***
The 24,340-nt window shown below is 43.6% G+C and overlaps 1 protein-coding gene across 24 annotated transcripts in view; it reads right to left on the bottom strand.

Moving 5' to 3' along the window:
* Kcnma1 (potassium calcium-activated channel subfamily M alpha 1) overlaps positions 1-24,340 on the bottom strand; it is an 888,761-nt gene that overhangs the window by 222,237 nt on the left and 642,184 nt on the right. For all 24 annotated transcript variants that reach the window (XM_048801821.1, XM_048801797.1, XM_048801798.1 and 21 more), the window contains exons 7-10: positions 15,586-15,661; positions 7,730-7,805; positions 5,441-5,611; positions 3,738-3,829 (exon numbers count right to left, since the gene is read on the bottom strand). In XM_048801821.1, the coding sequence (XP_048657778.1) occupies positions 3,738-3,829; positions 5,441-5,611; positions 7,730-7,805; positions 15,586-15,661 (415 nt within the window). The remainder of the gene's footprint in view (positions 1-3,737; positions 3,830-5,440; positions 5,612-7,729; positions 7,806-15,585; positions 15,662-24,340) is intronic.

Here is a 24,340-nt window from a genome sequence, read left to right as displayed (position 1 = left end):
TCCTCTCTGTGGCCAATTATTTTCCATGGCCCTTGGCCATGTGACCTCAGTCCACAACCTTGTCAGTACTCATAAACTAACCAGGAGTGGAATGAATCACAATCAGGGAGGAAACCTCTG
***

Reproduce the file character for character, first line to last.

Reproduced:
The 24,340-nt window shown below is 43.6% G+C and overlaps 1 protein-coding gene across 24 annotated transcripts in view; it reads right to left on the bottom strand.

Moving 5' to 3' along the window:
* Kcnma1 (potassium calcium-activated channel subfamily M alpha 1) overlaps positions 1-24,340 on the bottom strand; it is an 888,761-nt gene that overhangs the window by 222,237 nt on the left and 642,184 nt on the right. For all 24 annotated transcript variants that reach the window (XM_048801821.1, XM_048801797.1, XM_048801798.1 and 21 more), the window contains exons 7-10: positions 15,586-15,661; positions 7,730-7,805; positions 5,441-5,611; positions 3,738-3,829 (exon numbers count right to left, since the gene is read on the bottom strand). In XM_048801821.1, the coding sequence (XP_048657778.1) occupies positions 3,738-3,829; positions 5,441-5,611; positions 7,730-7,805; positions 15,586-15,661 (415 nt within the window). The remainder of the gene's footprint in view (positions 1-3,737; positions 3,830-5,440; positions 5,612-7,729; positions 7,806-15,585; positions 15,662-24,340) is intronic.

Here is a 24,340-nt window from a genome sequence, read left to right as displayed (position 1 = left end):
TCCTCTCTGTGGCCAATTATTTTCCATGGCCCTTGGCCATGTGACCTCAGTCCACAACCTTGTCAGTACTCATAAACTAACCAGGAGTGGAATGAATCACAATCAGGGAGGAAACCTCTG